[UPHPU] restricting access to assets on a public server

Wade Preston Shearer wadeshearer.lists at me.com
Sat Apr 9 14:56:02 MDT 2011

On 9 Apr 2011, at 12:58, thebigdog wrote:

>> Server A hosts a page with a link for downloading a file from server B. The
>> link isn't to the actual file, but rather to a script on server A with the
>> path to the file on server B. When the link is clicked, the script
>> communicates with server B and asks it to generate a unique, single-use,
>> expiring token. The token is stored on server B and then returned. The script
>> on server A then does a header redirect to a script on server B, passing the
>> token as a query parameter. The script on server B checks to see if the token
>> is valid and is not older than one minute. If this is true, it reads the file
>> from the file system (outside of webroot) and initiates the headers to stream
>> it down to the browser (download). Once it's done, the script deletes the
>> token.
>> What do you think?
> what happens when you have a request for the resource more than once or the user refreshes the page a couple times and gets different tokens?

The token would be generated when the link it clicked, not when the page is loaded, so refreshing the page wouldn't have any effect. The token is also unique to the request, so, if two people happen to be browsing the same page and click the same link to download the same file, they will receive different tokens and both will work.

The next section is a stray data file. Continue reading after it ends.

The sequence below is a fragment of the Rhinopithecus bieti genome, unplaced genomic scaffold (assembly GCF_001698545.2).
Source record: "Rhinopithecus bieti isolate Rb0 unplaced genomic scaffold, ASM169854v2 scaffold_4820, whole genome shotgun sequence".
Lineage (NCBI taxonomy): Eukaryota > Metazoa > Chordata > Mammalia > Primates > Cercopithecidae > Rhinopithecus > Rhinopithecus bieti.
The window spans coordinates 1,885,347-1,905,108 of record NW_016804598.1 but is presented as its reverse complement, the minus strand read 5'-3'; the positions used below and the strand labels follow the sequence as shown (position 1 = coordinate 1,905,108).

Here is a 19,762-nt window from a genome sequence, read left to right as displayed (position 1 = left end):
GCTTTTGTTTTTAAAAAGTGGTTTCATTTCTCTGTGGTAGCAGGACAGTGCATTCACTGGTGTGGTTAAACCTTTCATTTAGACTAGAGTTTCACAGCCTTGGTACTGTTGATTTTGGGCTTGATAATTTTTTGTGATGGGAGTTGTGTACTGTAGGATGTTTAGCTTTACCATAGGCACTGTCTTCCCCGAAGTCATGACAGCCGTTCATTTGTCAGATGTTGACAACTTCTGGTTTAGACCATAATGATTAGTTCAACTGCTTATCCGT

> is the authentication/authorization on server A? If so, then why the token for server B?

Depends on what authorization you're asking about. Server A is a website that users may or may not have to log into. Server B is an asset server. There are no browsable pages on Server B. Requesting files in web root on Server B works normally…


Requesting files outside of web root require a token…


A link on a page on Server A for a file outside of web root on Server B doesn't look like this…

<a href="http://serverB.com/serve.php?file=special.pdf&token=dek2j32k4289">Special.pdf</a>

…it looks like this…

<a href="request.php?file=special.pdf">Special.pdf</a>

The script request.php sends the filename "special.pdf" to Server B. Server B generates a token that only works for that filename and can only be used once and only within the next thirty seconds, and stores it on the server somewhere. The script (on server A) then redirects to this URL:


I would love a solution that doesn't require the token. I need people to not be able to do this…


…though without being authenticated (logged in) on Server A.

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